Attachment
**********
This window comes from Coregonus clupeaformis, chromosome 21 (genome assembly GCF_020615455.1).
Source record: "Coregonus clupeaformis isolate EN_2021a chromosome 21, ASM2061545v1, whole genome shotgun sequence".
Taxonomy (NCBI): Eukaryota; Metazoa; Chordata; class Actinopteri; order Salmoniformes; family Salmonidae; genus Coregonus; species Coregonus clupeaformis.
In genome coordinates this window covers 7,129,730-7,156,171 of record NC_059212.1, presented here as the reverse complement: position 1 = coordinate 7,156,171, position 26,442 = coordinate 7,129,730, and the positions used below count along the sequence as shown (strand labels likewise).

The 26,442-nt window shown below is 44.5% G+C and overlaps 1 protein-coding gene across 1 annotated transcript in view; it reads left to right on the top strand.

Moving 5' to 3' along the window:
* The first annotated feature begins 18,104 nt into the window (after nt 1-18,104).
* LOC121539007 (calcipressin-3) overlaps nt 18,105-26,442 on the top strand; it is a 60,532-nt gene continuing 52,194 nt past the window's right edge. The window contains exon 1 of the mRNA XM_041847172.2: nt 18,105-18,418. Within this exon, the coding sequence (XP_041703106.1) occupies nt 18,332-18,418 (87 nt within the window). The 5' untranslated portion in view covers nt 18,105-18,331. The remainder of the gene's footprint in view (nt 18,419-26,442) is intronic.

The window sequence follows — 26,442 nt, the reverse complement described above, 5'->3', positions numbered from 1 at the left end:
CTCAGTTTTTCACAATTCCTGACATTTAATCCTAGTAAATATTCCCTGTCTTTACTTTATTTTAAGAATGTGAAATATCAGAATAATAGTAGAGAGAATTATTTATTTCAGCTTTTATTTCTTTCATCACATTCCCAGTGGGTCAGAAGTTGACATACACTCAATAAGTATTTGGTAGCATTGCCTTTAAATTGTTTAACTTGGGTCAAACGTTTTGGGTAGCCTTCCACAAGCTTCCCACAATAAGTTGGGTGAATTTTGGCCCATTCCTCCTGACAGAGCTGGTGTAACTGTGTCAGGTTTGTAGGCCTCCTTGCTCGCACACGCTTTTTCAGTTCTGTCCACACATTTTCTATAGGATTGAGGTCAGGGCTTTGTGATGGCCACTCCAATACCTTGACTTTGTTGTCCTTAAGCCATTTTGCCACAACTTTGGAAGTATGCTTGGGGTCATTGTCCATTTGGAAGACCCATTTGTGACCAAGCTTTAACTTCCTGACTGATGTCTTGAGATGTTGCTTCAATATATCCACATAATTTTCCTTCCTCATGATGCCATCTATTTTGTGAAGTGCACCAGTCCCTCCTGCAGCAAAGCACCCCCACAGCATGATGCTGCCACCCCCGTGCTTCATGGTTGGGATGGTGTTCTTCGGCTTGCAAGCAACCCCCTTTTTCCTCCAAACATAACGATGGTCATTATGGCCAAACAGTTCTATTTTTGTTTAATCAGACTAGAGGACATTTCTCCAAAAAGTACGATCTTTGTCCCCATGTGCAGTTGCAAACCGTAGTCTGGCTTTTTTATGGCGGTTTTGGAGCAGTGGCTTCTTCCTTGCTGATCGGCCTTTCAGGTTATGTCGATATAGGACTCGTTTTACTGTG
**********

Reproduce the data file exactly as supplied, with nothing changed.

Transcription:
This window comes from Coregonus clupeaformis, chromosome 21 (genome assembly GCF_020615455.1).
Source record: "Coregonus clupeaformis isolate EN_2021a chromosome 21, ASM2061545v1, whole genome shotgun sequence".
Taxonomy (NCBI): Eukaryota; Metazoa; Chordata; class Actinopteri; order Salmoniformes; family Salmonidae; genus Coregonus; species Coregonus clupeaformis.
In genome coordinates this window covers 7,129,730-7,156,171 of record NC_059212.1, presented here as the reverse complement: position 1 = coordinate 7,156,171, position 26,442 = coordinate 7,129,730, and the positions used below count along the sequence as shown (strand labels likewise).

The 26,442-nt window shown below is 44.5% G+C and overlaps 1 protein-coding gene across 1 annotated transcript in view; it reads left to right on the top strand.

Moving 5' to 3' along the window:
* The first annotated feature begins 18,104 nt into the window (after nt 1-18,104).
* LOC121539007 (calcipressin-3) overlaps nt 18,105-26,442 on the top strand; it is a 60,532-nt gene continuing 52,194 nt past the window's right edge. The window contains exon 1 of the mRNA XM_041847172.2: nt 18,105-18,418. Within this exon, the coding sequence (XP_041703106.1) occupies nt 18,332-18,418 (87 nt within the window). The 5' untranslated portion in view covers nt 18,105-18,331. The remainder of the gene's footprint in view (nt 18,419-26,442) is intronic.

The window sequence follows — 26,442 nt, the reverse complement described above, 5'->3', positions numbered from 1 at the left end:
CTCAGTTTTTCACAATTCCTGACATTTAATCCTAGTAAATATTCCCTGTCTTTACTTTATTTTAAGAATGTGAAATATCAGAATAATAGTAGAGAGAATTATTTATTTCAGCTTTTATTTCTTTCATCACATTCCCAGTGGGTCAGAAGTTGACATACACTCAATAAGTATTTGGTAGCATTGCCTTTAAATTGTTTAACTTGGGTCAAACGTTTTGGGTAGCCTTCCACAAGCTTCCCACAATAAGTTGGGTGAATTTTGGCCCATTCCTCCTGACAGAGCTGGTGTAACTGTGTCAGGTTTGTAGGCCTCCTTGCTCGCACACGCTTTTTCAGTTCTGTCCACACATTTTCTATAGGATTGAGGTCAGGGCTTTGTGATGGCCACTCCAATACCTTGACTTTGTTGTCCTTAAGCCATTTTGCCACAACTTTGGAAGTATGCTTGGGGTCATTGTCCATTTGGAAGACCCATTTGTGACCAAGCTTTAACTTCCTGACTGATGTCTTGAGATGTTGCTTCAATATATCCACATAATTTTCCTTCCTCATGATGCCATCTATTTTGTGAAGTGCACCAGTCCCTCCTGCAGCAAAGCACCCCCACAGCATGATGCTGCCACCCCCGTGCTTCATGGTTGGGATGGTGTTCTTCGGCTTGCAAGCAACCCCCTTTTTCCTCCAAACATAACGATGGTCATTATGGCCAAACAGTTCTATTTTTGTTTAATCAGACTAGAGGACATTTCTCCAAAAAGTACGATCTTTGTCCCCATGTGCAGTTGCAAACCGTAGTCTGGCTTTTTTATGGCGGTTTTGGAGCAGTGGCTTCTTCCTTGCTGATCGGCCTTTCAGGTTATGTCGATATAGGACTCGTTTTACTGTG